Drugs acting on the heart: antiarrhythmics
journal contributionposted on 2019-03-14, 11:18 authored by C Hebbes, JP Thompson
Arrhythmias are abnormalities of cardiac rate or rhythm occurring for a variety of reasons. They are common in the perioperative period and in intensive care. Causes may reflect an underlying heritable predisposition, the presence of new pathology either of the heart or conducting system, or as a result of systemic illness. Targets for antiarrhythmics include myocardial ion channels, muscarinic or nicotinic acetylcholine receptors, adrenergic or adenosine receptors. Arrhythmias may cause cardiac arrest and haemodynamic compromise, requiring rapid identification and corrective treatment either of rate or rhythm. Even where stable, arrhythmias present an increased risk of thromboembolic events requiring the use of anticoagulation. Treatment may be directed at controlling heart rate or rhythm to restore the circulation and tissue perfusion. Strategies may include prevention or correction of precipitating factors (such as electrolyte abnormalities or sepsis) and sometimes non-pharmacological treatments (cardioversion, surgical ablation or pacing). Antiarrhythmic drugs are often required. The targets, mechanisms and clinical guidelines are reviewed for common antiarrhythmic agents.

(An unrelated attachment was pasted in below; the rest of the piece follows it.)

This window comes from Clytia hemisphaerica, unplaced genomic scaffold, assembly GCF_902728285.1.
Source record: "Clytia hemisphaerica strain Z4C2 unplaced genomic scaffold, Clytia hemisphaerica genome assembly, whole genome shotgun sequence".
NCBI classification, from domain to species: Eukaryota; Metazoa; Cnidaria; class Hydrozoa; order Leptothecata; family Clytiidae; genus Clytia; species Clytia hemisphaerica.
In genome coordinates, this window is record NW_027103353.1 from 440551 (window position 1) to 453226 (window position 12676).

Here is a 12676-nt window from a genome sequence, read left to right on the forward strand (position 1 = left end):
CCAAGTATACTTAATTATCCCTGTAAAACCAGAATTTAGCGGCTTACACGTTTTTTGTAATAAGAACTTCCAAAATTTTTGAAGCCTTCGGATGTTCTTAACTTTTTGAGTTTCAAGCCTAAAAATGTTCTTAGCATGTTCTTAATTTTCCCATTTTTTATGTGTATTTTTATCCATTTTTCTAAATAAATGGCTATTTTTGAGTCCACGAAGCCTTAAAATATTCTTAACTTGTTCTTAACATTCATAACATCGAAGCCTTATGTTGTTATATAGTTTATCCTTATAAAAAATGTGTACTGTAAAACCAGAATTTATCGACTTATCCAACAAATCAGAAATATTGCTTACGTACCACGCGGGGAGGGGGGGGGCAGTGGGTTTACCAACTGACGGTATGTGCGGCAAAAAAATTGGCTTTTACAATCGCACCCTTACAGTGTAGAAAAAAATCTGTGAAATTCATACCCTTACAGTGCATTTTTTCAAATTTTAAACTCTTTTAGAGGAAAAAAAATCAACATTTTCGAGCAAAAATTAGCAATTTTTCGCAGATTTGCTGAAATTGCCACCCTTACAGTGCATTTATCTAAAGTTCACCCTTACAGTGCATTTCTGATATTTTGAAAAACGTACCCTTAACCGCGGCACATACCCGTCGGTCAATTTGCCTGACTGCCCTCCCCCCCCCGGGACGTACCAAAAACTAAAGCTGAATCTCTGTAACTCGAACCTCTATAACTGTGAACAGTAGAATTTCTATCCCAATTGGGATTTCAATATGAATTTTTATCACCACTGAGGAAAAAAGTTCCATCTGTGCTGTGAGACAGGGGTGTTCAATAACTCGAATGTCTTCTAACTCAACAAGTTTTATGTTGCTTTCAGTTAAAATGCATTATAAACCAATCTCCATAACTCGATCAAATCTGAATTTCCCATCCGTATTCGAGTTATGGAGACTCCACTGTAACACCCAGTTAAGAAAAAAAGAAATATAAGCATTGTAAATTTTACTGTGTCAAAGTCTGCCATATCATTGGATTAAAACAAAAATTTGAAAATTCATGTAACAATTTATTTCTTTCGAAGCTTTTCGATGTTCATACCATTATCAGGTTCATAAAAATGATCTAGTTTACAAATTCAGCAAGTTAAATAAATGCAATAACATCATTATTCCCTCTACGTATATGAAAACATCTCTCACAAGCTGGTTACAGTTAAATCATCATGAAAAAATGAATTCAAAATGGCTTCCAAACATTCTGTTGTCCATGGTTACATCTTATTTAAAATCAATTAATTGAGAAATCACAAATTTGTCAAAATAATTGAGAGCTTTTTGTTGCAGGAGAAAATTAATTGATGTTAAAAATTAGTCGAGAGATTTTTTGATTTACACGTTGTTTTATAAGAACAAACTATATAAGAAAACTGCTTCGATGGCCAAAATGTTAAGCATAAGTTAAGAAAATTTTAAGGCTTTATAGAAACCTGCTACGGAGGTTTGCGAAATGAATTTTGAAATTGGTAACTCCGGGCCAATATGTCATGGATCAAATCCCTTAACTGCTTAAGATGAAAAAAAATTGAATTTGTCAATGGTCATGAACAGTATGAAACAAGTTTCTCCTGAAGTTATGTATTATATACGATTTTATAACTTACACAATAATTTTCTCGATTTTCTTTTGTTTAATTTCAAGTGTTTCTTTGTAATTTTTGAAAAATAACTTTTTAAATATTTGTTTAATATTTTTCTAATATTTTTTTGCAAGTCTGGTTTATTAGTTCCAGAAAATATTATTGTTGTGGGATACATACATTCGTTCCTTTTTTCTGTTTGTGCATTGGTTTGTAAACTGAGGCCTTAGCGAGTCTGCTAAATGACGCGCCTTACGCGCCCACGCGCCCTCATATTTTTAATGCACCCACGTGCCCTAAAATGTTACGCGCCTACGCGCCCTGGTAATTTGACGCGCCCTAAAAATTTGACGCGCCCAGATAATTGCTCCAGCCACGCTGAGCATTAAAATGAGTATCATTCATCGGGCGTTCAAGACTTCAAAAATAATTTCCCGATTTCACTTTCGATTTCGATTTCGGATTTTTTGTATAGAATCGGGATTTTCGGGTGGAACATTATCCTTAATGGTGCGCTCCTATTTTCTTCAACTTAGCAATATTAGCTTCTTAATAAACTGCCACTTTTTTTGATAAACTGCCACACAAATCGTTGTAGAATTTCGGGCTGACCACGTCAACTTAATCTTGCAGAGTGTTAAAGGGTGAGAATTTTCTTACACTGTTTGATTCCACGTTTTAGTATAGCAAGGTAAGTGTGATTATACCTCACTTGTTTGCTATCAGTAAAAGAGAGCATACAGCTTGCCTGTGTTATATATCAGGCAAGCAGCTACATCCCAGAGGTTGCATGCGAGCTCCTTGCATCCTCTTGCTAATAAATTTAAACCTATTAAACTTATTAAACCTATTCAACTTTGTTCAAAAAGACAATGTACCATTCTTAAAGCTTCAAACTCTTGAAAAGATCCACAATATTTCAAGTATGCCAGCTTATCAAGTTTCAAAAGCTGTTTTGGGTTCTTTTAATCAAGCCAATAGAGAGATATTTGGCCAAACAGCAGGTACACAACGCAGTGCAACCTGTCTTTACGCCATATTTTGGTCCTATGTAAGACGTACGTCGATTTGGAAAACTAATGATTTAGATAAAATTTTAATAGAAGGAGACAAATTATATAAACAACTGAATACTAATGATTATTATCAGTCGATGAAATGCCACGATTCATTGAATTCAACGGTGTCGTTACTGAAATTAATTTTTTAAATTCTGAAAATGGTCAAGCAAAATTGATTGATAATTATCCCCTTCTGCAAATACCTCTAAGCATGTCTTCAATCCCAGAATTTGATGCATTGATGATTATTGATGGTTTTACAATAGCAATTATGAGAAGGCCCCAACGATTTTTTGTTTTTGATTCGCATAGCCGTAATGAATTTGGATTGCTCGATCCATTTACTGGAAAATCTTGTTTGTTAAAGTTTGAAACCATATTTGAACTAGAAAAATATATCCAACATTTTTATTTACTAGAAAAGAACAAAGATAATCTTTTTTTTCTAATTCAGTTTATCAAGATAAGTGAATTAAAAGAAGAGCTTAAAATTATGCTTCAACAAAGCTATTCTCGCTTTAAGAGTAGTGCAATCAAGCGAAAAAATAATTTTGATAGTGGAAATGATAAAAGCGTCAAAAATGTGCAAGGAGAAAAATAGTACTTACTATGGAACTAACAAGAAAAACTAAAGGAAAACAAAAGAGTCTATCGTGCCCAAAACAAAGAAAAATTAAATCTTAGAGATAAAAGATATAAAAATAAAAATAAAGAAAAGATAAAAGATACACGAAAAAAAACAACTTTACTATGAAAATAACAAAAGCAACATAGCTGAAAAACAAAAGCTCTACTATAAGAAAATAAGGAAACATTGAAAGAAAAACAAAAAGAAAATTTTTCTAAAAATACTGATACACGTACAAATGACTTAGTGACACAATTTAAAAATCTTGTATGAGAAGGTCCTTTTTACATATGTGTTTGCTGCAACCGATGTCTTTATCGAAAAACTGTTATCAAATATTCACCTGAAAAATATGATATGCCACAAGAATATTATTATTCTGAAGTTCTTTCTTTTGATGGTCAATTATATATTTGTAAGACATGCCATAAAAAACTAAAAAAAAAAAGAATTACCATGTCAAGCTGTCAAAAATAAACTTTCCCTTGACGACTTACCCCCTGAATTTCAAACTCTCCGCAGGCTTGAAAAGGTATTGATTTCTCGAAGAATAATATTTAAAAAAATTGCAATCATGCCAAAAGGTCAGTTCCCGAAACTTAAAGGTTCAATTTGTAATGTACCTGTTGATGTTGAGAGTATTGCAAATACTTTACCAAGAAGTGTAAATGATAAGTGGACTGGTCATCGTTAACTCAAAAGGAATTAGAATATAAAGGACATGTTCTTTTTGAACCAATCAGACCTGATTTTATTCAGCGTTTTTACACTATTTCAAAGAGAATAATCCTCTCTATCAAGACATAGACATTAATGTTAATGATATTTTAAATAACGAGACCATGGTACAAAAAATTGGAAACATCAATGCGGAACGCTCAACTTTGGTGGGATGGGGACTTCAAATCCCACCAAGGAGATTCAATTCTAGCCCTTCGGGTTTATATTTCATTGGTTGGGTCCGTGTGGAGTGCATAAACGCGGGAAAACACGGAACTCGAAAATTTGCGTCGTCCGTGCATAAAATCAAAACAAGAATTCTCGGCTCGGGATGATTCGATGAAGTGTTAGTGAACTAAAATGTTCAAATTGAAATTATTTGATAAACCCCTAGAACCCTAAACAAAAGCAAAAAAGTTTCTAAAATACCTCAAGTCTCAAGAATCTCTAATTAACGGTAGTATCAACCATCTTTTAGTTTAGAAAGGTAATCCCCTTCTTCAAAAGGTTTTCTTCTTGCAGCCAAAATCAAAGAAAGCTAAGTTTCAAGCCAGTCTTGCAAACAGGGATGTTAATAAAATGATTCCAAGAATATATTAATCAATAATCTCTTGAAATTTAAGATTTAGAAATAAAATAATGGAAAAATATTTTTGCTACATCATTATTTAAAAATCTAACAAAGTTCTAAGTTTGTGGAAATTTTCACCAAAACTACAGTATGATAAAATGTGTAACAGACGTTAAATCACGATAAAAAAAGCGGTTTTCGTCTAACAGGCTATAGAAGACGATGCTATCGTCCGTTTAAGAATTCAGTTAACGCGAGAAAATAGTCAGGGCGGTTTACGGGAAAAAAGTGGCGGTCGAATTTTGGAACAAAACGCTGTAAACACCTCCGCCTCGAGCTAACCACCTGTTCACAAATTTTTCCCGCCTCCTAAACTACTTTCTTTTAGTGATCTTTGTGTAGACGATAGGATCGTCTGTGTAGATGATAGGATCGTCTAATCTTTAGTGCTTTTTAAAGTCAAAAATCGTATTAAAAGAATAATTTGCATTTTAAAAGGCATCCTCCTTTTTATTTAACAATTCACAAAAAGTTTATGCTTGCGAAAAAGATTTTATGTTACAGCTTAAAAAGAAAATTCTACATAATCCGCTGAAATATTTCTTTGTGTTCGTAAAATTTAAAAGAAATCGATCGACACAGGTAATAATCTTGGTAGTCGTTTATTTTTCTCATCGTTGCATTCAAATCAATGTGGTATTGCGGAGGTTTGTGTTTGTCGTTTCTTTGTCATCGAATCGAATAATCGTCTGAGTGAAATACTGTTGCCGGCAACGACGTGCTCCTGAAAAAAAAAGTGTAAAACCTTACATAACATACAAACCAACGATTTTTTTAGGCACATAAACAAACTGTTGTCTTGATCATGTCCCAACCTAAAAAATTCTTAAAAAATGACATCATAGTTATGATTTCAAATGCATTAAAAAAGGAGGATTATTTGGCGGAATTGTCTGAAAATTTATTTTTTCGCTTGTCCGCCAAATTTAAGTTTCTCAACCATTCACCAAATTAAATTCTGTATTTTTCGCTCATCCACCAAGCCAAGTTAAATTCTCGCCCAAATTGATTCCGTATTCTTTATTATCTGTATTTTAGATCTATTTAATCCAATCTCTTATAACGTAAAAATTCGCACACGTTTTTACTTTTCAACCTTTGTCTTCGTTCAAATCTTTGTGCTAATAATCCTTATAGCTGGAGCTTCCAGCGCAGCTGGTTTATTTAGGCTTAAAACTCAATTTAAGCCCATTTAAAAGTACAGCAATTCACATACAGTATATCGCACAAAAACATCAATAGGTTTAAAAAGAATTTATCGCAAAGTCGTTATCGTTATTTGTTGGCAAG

CitationANAESTHESIA AND INTENSIVE CARE MEDICINE, 2018, 19 (7), pp. 370-374 (5)
Author affiliation/Organisation/COLLEGE OF LIFE SCIENCES/School of Medicine/Department of Cardiovascular Sciences
- AM (Accepted Manuscript)